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Re: licence for Truecrypt

Karl Goetz writes:

> Hi all
> I was looking at truecrypt, and noticed that the licence is not
> considered 'free' by Klause Knopper[1], but i don't see a view from
> debian-legal. does anyone know if this licence [2] would be free
> enough to ship with debian?
> Or, for that matter, if its come up before on the list and i couldn't
> find it, please do link me there :)
> [1] http://lists.debian.org/debian-knoppix/2006/06/msg00019.html
> [2] http://www.truecrypt.org/license.php
> Karl

The license shows many signs of being written by someone with just
enough knowledge to be legally dangerous.  One sign is the frequent
use of alternatives -- "features/functionalities",
"product/modifications", and so forth -- rather than defining a
minimal set of terms up front and using them later.

>From III.1.d.:
   "Complete source code of your product or of the modified version must be
    freely and publicly available. If the source code is not included with
    every copy of your product/modifications, there must be a well-publicized
    means of obtaining the source code, preferably, downloading via the
    Internet without charge. The source code must not be deliberately
    obfuscated, and it must not be in an intermediate form (e.g., the output of
    a preprocessor). Source code means the preferred form in which a programmer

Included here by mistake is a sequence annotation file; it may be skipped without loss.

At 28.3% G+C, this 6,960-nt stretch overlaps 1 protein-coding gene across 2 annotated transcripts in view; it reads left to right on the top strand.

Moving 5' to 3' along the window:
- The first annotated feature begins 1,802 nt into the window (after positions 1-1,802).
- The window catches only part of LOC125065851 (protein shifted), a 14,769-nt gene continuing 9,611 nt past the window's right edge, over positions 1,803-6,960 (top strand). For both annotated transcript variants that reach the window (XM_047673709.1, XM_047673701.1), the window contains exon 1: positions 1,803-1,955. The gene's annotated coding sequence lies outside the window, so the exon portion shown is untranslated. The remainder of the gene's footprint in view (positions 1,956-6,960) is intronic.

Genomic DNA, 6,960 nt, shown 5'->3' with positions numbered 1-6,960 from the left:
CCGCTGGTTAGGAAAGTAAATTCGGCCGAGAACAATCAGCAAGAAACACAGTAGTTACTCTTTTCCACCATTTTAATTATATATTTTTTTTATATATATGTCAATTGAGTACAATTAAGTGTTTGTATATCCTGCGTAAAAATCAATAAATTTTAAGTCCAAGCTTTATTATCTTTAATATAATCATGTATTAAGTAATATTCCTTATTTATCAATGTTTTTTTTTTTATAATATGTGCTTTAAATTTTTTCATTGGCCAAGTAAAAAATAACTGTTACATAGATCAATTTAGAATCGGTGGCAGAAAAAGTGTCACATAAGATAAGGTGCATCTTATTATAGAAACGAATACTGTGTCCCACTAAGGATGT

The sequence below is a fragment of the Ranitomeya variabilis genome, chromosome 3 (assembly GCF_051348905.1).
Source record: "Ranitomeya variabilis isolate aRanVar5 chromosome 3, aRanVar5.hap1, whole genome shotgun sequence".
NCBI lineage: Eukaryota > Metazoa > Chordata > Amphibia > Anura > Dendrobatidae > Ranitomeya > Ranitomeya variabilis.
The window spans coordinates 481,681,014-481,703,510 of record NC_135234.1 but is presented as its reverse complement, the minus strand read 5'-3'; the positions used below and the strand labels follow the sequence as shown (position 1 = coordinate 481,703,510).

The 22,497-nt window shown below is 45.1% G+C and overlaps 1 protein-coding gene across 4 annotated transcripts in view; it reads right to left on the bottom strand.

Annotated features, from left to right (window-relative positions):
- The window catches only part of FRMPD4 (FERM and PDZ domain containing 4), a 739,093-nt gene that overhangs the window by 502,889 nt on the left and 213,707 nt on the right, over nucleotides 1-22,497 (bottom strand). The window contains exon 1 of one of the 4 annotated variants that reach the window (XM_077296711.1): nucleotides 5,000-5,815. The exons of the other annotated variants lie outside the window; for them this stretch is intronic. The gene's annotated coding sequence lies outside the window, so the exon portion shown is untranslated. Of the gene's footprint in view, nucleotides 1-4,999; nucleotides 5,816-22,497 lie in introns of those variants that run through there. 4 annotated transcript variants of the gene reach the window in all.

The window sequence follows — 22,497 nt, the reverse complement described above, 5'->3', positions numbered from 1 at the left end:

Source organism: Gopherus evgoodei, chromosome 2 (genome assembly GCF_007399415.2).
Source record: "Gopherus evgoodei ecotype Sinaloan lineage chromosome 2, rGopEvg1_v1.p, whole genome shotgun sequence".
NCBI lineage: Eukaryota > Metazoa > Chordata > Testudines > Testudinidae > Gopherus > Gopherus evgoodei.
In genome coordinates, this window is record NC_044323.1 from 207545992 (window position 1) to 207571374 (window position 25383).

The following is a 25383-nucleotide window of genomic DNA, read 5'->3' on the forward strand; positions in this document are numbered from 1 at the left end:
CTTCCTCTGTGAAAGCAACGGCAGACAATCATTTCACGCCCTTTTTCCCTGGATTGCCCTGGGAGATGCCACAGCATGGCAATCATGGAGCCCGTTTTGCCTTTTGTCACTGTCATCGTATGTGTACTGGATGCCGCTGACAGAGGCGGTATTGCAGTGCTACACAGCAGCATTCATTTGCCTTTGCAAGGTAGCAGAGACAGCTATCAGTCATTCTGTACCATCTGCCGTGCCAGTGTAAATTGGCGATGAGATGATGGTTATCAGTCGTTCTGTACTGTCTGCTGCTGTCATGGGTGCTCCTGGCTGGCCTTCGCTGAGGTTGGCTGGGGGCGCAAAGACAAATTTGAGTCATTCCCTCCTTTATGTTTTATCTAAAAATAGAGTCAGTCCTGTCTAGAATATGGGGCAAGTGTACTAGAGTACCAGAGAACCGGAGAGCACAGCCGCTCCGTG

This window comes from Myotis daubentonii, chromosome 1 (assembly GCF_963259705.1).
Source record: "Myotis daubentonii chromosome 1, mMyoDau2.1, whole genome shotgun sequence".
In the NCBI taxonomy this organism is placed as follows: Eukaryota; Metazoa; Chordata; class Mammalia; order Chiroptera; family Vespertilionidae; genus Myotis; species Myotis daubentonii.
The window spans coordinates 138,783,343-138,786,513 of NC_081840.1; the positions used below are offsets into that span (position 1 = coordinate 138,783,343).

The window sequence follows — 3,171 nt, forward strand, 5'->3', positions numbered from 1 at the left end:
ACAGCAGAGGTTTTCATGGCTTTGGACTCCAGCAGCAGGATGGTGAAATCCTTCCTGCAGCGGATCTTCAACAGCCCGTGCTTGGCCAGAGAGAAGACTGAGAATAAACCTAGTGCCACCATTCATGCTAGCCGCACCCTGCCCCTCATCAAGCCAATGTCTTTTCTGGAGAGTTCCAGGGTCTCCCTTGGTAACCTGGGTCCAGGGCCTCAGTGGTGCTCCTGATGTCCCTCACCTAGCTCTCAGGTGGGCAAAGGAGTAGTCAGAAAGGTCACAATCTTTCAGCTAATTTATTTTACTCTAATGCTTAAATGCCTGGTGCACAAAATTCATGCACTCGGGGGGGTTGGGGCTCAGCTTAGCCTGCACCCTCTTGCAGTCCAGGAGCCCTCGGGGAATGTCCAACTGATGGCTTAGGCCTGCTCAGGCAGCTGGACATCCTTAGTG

would usually modify the program."

This is a lawyerbomb.  It is not clear that including a copy of the
full source code with every copy you distribute is sufficient, and it
is not clear whether "every copy of your product/modifications" is
meant to apply to copies made by third parties.

>From III.3.b.:
   "Your product/modifications (as defined in Section III.1.) are
    distributed and used only internally within the organization and only by
    members/employees of the organization for which you created the
    product/modifications and of which you were a member/employee when you
    created the product/modifications. (Here the word "organization" means
    a non-commercial or commercial organization, or a government agency.)"

Another lawyerbomb.  Under traditional laws of agency and employment,
this is redundant of III.3.a, except that it mixes in the vague term
"member" with the term of art "employee".

>From V.:
"1. Where applicable, the component licenses contained in parts of the
    source code and quoted below herein (Section "Component Legal
    Notices") might take precedence over the TrueCrypt License.

 2. This product is provided under the terms of this license
    (agreement). Any use, reproduction, distribution, or modification
    of this product or any of its parts constitutes recipient's
    acceptance of this agreement."

I don't think V.2 will stick in the US for plain use of the software,
and it is overbroad insofar as V.1 acknowledges that certain parts are
governed by different licenses.

Overall, this seems like a fairly pointless and dangerous but not
clearly unfree license; GPLv2 or v2+ with SSL exception and a
trademark note on appropriate use of "TrueCrypt" and "TrueCrypt
Foundation" seem like a much clearer choice.

Michael Poole

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